The well-loved hymn of Isaac Watts which we associate with Christmas announces “Joy to the world, the Lord has come! Let earth receive her King” (387:1 LSB). Advent draws us to the Lord who comes. We might even say that Advent really does begin in creation as the Father through His Eternal Word breathes His Spirit over the depths of darkness and calls into existence that the culmination of things that are not. We did not create ourselves, rather this God has made us along with all that exists. We read of it in Genesis: In the beginning God spoke all creation into existence. There is beauty and order as over the six days, the Father creates light and separates it from darkness, brings land out of the waters, causes that earth to sprout vegetation small and large, and sets sun and moon in place. He fills the waters with living creatures and birds are made to fly in the air, animals of every description are made, and finally on the sixth day, the culmination of creation week, He makes man, male and female, in His own image. And over it all, God speaks a benediction “it was very good.”
But the sin of our first parents darkened this fresh and wondrous cosmos. They were given creation as a gift, but instead of trusting in the Giver, they believe the lie of the serpent. Their eyes are indeed now open and they no longer see the world as gift; they see their own nakedness. Adam and Eve hide in shame. The world has become a fearful place. Luther said of Adam and Eve that now even the rustling of a dry leaf would have terrorized them. The world becomes one large, stinking cemetery. We may exalt in the glories of nature with high poetry praise but the reality remains that majestic mountains do erupt spewing volcanic death on those who live under their shadow. Serene seas can churn up reckless hurricanes and calm breezes give way to tornadoes that sweep peaceful villages away. In the midst of life, there is death.
It is into this world, that the Son of God comes born of woman, born to redeem those under the curse of the law. Born to ransom and rescue the whole human race. Born to give us a new genesis. Because the Father has sent His Son into this perishing world, creation can be received as a gift by those who know the truth. Recall the words of the Apostle Paul: “For everything created by God is good, and nothing is to be rejected if it is received with thanksgiving by those who know the truth, for it is made holy by the word of God and prayer” (I Tim. 4:4-5).
What is this truth? It is nothing other than the fact that the Father who has made me and all that exists has sent His Son to redeem this world of lost and condemned sinners. In the blood of the One born of woman, God has reconciled the world to Himself. God’s wrath poured out at Calvary has freed us from condemnation. In Christ Jesus, we receive all good things from hand of a loving Father: body and soul, eyes, ears, and all my members, my reason and all my senses. And there is more. The Father takes care of them by giving clothing and shoes, food and drink, house and home, wife and children, land, animals, and all that I have. In other words on account of Christ Jesus, “He richly and daily provides me with all that I need to support this body and life.” In Christ, He “defends me against all danger and guards and protects me from all evil.” In Christ we can indeed answer the Apostle’s rhetorical question in I Cor. 4:7, “What do you have that you did not receive?” with a resounding “NOTHING!” In Christ, we can see the generosity of the Father and confess with the Catechism that these gifts of the First Article are “All this purely out of His divine goodness and mercy without any merit or worthiness in me.”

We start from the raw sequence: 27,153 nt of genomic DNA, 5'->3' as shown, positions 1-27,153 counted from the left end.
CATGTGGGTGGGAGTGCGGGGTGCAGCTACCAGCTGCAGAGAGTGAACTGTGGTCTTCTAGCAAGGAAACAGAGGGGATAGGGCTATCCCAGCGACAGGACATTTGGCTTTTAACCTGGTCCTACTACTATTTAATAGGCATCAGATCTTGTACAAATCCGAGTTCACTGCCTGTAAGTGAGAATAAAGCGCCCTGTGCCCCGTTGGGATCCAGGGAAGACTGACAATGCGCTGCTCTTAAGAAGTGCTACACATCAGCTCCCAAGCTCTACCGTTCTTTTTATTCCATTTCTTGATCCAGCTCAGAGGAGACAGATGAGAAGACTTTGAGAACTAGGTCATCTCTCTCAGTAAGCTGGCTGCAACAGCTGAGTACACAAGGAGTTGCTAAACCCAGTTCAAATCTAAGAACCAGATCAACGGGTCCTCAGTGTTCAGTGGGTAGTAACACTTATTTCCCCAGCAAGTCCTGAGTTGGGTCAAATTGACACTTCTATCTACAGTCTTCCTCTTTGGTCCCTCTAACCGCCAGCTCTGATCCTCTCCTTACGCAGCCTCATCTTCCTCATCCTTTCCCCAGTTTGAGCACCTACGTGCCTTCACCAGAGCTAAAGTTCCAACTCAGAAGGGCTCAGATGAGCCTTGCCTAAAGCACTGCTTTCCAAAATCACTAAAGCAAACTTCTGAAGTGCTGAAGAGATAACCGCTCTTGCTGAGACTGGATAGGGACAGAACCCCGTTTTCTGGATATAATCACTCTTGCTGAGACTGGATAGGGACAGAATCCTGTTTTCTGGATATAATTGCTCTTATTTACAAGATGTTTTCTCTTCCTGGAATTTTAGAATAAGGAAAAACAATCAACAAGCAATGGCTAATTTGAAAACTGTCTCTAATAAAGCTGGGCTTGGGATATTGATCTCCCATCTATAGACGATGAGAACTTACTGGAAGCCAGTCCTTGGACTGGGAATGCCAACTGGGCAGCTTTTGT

Yes, God gives daily bread to all people even the unbelieving and wicked, but when those who know the truth Of God’s coming in the flesh pray “Give us this day our daily bread,” we are praying that the Father would open our eyes to the truth so that we “realize this and receive our daily bread with thanksgiving.”
There is a certain kind of puritanical piety that often emerges in Advent, lamenting the materialism of the season. It is misplaced. God must like matter for He created so much of it. After all, He made me and all creatures. And in the womb of the virgin Mary, He took on matter-flesh and blood. Christians need not cast a dark cloud over the wonderment that accompanies the sights, sounds, smells, and emotions of this season. They too, can be embraced in the catalog of “every good and perfect gift” that is “from above, coming down from the Father of lights with whom there is no variation or shadow due to change” (James 1:15).
So we confess “I believe in God, the Father Almighty maker of heaven and earth.” The First Article of our Christian creed is good news, gospel, for the One who created us is the Father of the Son sent into the world to be our Brother and Savior. Therefore we can say with the hymn writer:
Let the earth now praise the Lord
Who has truly kept His word
And at last to us did send
hrist, the sinner’s help and friend. (352:1 LSB)